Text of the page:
Year 2 Day 80
Read - Acts 21v17-26
Message - Scott Woodburn
There is mixed opinion about today's passage. As some look at it they see Paul as a culturally sensitive and wise man doing his best to present the Gospel to Jew and Gentile alike. Others aren't so charitable and they see Paul's actions as a rotten compromise. What's the story?
Paul arrived in Jerusalem and was received gladly (v17) indeed as he told of the Gospel work among the Gentiles his audience glorified God (v20). In turn the news in Jerusalem was positive as many thousands of Jews had come to believe in Christ (v20). Wonderful! So far so good! But...but...there’s always a but!
Many of these Jewish Christians had heard that Paul was urging Gentile Christians to leave Moses behind. They'd heard that Paul was anti circumcision and that Jewish customs were being consigned to the history books. Paul had arrived in Jerusalem to bring financial help from Gentile Christians but there was a real danger the situation would unravel as the Jew-Gentile tension would explode.
To ease the tension James had an idea. Four men were under a vow (perhaps a Nazarite vow from Numbers 6) and James thought that if Paul joined these men in their vow it would show his critics that Paul was living in observance of the law (v24). This seemed like a good idea to the Apostle and he joined the men in their vow (v26).
Like we’ve said, some see Paul here as a wise and gentle compromiser, doing his best to bring peace to the church. Others see Paul making a massive mistake and settling for peace instead of war. The late great James Montgomery Boice once said “This, what Paul did here, was hypocrisy. It was compromise. He was going to offer a sacrifice? In front of the very priests who had killed, who had crucified Jesus? It is a turning of his back on the sufficiency of Christ.”
I’ll leave you to read the passage and make up your own mind. Do we see a call to moderation and compromise or do we see Paul wilting in the face of opposition? For my own part I’m somewhere in between. I can imagine Paul’s concern for church unity and the salvation of the Jews. Equally I think Boice isn’t wrong in highlighting Paul’s perceived hypocrisy.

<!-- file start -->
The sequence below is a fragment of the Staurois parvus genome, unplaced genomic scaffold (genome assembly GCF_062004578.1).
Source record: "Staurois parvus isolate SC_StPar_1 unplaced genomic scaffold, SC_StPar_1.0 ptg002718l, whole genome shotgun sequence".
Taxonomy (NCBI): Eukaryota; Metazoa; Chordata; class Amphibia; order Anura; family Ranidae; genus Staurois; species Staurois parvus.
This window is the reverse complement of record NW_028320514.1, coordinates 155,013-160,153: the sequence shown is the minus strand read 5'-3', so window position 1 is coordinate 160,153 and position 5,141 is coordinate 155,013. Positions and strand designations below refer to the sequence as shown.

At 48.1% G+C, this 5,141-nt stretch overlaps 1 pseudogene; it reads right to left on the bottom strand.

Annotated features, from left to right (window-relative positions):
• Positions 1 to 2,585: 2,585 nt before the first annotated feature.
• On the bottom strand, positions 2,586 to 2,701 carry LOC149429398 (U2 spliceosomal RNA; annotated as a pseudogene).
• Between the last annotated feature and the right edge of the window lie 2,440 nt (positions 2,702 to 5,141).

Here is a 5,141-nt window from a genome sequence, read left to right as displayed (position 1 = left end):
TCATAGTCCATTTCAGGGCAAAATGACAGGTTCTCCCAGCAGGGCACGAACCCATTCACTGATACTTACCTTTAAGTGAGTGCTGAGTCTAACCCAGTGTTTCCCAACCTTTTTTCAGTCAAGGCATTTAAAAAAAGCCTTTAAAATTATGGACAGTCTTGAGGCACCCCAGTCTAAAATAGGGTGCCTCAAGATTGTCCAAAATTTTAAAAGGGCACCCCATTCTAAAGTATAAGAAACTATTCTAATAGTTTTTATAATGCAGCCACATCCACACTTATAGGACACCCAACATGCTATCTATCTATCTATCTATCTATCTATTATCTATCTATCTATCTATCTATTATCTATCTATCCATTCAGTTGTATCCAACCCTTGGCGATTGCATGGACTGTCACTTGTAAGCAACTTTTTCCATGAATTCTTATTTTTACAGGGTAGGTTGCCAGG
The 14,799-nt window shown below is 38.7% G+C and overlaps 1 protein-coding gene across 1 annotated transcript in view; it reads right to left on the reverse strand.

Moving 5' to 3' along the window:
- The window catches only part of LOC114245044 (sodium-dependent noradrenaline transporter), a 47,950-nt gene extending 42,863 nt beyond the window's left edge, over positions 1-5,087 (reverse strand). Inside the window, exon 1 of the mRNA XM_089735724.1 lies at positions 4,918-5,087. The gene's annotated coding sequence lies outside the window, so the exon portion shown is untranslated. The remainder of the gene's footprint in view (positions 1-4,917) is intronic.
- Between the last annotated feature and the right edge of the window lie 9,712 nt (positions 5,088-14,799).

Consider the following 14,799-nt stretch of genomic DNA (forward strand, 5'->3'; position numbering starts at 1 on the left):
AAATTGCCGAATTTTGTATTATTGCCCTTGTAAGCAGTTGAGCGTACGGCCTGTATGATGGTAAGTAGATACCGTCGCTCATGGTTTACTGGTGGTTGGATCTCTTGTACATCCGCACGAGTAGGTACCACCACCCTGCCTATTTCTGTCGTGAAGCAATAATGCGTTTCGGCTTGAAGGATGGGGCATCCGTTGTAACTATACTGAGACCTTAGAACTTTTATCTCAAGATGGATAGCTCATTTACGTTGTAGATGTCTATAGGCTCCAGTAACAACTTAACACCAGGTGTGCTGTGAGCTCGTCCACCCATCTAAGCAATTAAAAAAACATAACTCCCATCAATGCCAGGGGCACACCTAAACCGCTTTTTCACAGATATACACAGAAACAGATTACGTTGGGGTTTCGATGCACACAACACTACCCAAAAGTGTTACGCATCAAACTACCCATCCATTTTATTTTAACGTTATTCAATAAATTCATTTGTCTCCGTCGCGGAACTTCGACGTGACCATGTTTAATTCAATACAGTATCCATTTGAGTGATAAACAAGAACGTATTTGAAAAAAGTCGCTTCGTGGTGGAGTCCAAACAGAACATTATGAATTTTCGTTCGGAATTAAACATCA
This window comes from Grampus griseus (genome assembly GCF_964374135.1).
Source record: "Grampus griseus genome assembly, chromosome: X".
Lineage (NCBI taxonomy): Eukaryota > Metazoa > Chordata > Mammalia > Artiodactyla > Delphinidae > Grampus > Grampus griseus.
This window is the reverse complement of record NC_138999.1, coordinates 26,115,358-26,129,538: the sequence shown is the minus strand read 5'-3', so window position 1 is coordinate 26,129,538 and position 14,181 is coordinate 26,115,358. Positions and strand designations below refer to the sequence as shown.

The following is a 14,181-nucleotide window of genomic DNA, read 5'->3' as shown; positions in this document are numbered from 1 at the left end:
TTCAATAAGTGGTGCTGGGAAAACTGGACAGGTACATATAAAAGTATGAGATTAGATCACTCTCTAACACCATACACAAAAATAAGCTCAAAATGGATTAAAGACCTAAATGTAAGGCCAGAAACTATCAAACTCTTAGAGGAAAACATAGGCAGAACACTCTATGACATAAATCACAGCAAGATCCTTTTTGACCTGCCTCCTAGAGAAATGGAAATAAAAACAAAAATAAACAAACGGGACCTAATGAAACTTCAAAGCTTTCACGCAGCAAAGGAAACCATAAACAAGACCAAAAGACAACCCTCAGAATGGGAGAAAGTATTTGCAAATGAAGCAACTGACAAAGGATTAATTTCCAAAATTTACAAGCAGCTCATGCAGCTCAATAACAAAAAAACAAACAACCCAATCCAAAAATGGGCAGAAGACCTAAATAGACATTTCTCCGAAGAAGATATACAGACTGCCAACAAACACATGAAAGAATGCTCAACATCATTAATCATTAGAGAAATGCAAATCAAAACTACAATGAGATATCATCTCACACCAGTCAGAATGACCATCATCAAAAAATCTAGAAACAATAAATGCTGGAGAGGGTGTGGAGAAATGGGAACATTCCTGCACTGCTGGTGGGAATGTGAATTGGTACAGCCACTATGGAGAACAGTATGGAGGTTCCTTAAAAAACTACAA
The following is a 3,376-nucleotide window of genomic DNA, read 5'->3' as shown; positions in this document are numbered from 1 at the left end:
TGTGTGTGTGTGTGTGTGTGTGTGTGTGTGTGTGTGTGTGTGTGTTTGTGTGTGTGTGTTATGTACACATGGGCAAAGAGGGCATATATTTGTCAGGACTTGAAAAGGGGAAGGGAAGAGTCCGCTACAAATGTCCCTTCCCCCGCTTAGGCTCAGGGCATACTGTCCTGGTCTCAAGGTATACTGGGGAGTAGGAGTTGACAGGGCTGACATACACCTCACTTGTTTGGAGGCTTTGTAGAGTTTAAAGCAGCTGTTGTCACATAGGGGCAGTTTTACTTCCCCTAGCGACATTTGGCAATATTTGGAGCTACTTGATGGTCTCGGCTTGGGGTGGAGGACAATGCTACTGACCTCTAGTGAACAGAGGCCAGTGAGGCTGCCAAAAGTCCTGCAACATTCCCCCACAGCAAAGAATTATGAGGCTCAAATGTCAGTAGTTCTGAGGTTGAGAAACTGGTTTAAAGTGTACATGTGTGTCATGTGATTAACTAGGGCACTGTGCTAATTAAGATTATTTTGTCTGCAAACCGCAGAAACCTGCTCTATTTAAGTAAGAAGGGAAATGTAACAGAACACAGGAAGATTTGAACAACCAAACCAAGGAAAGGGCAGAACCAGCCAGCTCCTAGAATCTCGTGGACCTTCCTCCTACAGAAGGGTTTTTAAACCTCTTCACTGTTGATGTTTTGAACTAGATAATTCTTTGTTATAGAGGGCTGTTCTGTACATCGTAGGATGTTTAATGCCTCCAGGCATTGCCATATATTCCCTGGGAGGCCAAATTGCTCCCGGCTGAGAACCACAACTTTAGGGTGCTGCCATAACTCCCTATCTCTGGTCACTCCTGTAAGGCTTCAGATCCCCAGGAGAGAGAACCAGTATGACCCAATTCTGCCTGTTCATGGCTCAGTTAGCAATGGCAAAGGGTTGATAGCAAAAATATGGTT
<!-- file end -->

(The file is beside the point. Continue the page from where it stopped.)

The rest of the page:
Whatever our take on these verses I’m still very sympathetic towards Paul. Each one of us will sometimes find ourselves in a place with a decision to make. We wrestle with it before Almighty God and weigh up the pros and cons of each decision. We consider how our decision will be perceived by our friends and our enemies. We imagine the response of the wider church and community. Then, when we’ve finished wrestling, we make what we think is the best decision only to find criticism and scorn on all sides! We can’t win! We can’t do right for doing wrong!
The Apostle wasn’t a perfect man and I think we see the reality of that as he arrives in Jerusalem. Yet I am deeply thankful for God raising up such a man as Paul. He preached Christ and Him crucified and the church owes much to the foundational ministry of the both the prophets and the Apostles.
Brothers and sisters, we will make good and bad decisions. Sometimes we will hear praise and other times scorn. I encourage you by saying that the Lord is sovereign over the mistakes we make and His plans aren’t thwarted when we mess up. I remind you that the Lord is gracious to those who fall and I tell you again that the Lord brings order from chaos and good from evil.
Was Paul right? In this instance, I don’t think so, but thankfully the Lord always is.
Q85 What doth God require of us, that we may escape his wrath and curse, due to us for sin? To escape the wrath and curse of God, due to us for sin, God requireth of us faith in Jesus Christ, repentance unto life, with the diligent use of all the outward means whereby Christ communicateth to us the benefits of redemption.